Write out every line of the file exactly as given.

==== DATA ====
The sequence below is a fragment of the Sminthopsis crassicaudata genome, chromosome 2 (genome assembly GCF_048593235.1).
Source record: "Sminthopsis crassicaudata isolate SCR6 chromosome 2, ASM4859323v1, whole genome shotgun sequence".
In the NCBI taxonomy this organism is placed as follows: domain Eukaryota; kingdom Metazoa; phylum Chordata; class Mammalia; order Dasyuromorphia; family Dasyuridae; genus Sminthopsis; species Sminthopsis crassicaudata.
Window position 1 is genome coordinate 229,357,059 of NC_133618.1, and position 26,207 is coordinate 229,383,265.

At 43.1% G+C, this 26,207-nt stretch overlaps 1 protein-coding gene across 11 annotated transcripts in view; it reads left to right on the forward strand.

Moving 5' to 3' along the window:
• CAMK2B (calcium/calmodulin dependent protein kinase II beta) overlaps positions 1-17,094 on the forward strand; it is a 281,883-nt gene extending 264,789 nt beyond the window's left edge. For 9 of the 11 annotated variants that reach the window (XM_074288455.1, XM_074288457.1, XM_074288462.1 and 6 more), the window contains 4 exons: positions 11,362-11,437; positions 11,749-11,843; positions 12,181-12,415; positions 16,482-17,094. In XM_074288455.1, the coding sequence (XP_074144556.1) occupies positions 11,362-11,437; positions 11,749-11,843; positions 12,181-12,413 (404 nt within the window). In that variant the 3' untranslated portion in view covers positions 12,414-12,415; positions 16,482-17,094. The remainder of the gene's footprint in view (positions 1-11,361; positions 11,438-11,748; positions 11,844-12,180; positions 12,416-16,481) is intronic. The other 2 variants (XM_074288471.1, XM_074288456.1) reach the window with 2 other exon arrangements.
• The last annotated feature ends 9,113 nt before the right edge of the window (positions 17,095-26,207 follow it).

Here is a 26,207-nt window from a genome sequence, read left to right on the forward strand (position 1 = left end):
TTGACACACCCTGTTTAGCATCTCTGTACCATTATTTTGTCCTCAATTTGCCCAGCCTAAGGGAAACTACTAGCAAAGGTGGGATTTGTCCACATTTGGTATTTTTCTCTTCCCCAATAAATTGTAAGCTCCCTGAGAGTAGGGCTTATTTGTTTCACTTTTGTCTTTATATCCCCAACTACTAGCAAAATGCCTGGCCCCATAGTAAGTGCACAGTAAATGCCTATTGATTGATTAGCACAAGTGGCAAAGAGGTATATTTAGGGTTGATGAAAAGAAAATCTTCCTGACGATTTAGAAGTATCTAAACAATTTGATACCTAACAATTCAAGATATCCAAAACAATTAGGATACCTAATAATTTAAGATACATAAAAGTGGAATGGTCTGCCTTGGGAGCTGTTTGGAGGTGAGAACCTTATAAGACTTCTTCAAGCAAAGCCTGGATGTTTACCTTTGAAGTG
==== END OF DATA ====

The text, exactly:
The sequence below is a fragment of the Sminthopsis crassicaudata genome, chromosome 2 (genome assembly GCF_048593235.1).
Source record: "Sminthopsis crassicaudata isolate SCR6 chromosome 2, ASM4859323v1, whole genome shotgun sequence".
In the NCBI taxonomy this organism is placed as follows: domain Eukaryota; kingdom Metazoa; phylum Chordata; class Mammalia; order Dasyuromorphia; family Dasyuridae; genus Sminthopsis; species Sminthopsis crassicaudata.
Window position 1 is genome coordinate 229,357,059 of NC_133618.1, and position 26,207 is coordinate 229,383,265.

At 43.1% G+C, this 26,207-nt stretch overlaps 1 protein-coding gene across 11 annotated transcripts in view; it reads left to right on the forward strand.

Moving 5' to 3' along the window:
• CAMK2B (calcium/calmodulin dependent protein kinase II beta) overlaps positions 1-17,094 on the forward strand; it is a 281,883-nt gene extending 264,789 nt beyond the window's left edge. For 9 of the 11 annotated variants that reach the window (XM_074288455.1, XM_074288457.1, XM_074288462.1 and 6 more), the window contains 4 exons: positions 11,362-11,437; positions 11,749-11,843; positions 12,181-12,415; positions 16,482-17,094. In XM_074288455.1, the coding sequence (XP_074144556.1) occupies positions 11,362-11,437; positions 11,749-11,843; positions 12,181-12,413 (404 nt within the window). In that variant the 3' untranslated portion in view covers positions 12,414-12,415; positions 16,482-17,094. The remainder of the gene's footprint in view (positions 1-11,361; positions 11,438-11,748; positions 11,844-12,180; positions 12,416-16,481) is intronic. The other 2 variants (XM_074288471.1, XM_074288456.1) reach the window with 2 other exon arrangements.
• The last annotated feature ends 9,113 nt before the right edge of the window (positions 17,095-26,207 follow it).

Here is a 26,207-nt window from a genome sequence, read left to right on the forward strand (position 1 = left end):
TTGACACACCCTGTTTAGCATCTCTGTACCATTATTTTGTCCTCAATTTGCCCAGCCTAAGGGAAACTACTAGCAAAGGTGGGATTTGTCCACATTTGGTATTTTTCTCTTCCCCAATAAATTGTAAGCTCCCTGAGAGTAGGGCTTATTTGTTTCACTTTTGTCTTTATATCCCCAACTACTAGCAAAATGCCTGGCCCCATAGTAAGTGCACAGTAAATGCCTATTGATTGATTAGCACAAGTGGCAAAGAGGTATATTTAGGGTTGATGAAAAGAAAATCTTCCTGACGATTTAGAAGTATCTAAACAATTTGATACCTAACAATTCAAGATATCCAAAACAATTAGGATACCTAATAATTTAAGATACATAAAAGTGGAATGGTCTGCCTTGGGAGCTGTTTGGAGGTGAGAACCTTATAAGACTTCTTCAAGCAAAGCCTGGATGTTTACCTTTGAAGTG